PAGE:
As my colleague Christine Hall reported earlier this week, our Canadian think tank friends at the Fraser Institute have a new book out on changing demographics and entrepreneurship, featuring a chapter contributed by CEI’s very own Wayne Crews.
Wayne’s chapter examines regulatory barriers to entrepreneurship and how government red tape can mean not just higher costs for consumers and smaller returns for investors, but new companies and products that never come into existence at all. As Wayne says, ““If getting things done requires too many steps, there will be fewer entrepreneurs”:
The counterintuitive examples one finds to the maxim that increases in regulatory restrictions reduce entrepreneurship may not seem as counterintuitive when rent-seeking and political predation are taken into account. This section assesses some of the literature’s empirical evidence regarding the conceptual linkages between regulation and entrepreneurship (and characteristics of the entrepreneur and his economy) discussed above. We also address some problems in measurement, such as difficulties in holding constant moderating and mediating variables that can influence the empirical relationship between regulation and entrepreneurship. However, the attempt to measure matters for good governing. As the World Bank stated in Doing Business (2017), “[Hernando] de Soto’s conjecture, which turned out to be right, was that measuring and reporting would create pressure for improvements in the efficiency of government.”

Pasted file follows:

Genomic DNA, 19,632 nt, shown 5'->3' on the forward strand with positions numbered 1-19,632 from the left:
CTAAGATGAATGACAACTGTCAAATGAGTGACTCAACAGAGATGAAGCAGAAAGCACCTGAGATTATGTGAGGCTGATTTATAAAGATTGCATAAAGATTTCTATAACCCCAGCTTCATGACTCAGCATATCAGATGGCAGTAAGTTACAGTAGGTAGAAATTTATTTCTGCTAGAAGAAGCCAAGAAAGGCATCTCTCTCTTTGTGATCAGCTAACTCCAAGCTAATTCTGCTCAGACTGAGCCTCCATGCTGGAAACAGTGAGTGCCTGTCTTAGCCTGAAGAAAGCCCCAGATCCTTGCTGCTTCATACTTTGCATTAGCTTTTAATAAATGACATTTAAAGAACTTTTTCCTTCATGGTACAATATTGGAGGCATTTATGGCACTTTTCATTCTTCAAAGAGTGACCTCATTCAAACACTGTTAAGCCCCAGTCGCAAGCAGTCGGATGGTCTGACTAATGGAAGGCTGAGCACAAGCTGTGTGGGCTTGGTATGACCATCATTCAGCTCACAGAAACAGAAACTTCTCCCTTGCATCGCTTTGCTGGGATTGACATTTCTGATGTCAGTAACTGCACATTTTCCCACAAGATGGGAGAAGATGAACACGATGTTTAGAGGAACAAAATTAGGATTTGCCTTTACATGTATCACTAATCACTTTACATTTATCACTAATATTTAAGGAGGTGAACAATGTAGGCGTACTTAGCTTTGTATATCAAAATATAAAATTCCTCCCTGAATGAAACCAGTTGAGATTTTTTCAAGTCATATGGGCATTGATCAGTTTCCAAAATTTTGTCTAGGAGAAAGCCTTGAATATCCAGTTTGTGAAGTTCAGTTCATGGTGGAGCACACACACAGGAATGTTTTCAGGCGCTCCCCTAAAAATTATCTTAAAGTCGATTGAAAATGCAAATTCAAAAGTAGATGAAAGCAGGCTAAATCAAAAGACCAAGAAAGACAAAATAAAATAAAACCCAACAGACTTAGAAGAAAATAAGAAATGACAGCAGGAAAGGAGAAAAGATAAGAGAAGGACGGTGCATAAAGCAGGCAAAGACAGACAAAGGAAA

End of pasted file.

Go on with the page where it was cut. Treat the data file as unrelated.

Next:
Read more from Wayne in his Forbes column this week, summarizing the arguments of his chapter: “Next-Level Prosperity: Explaining and Reversing Declining Entrepreneurship Rates”.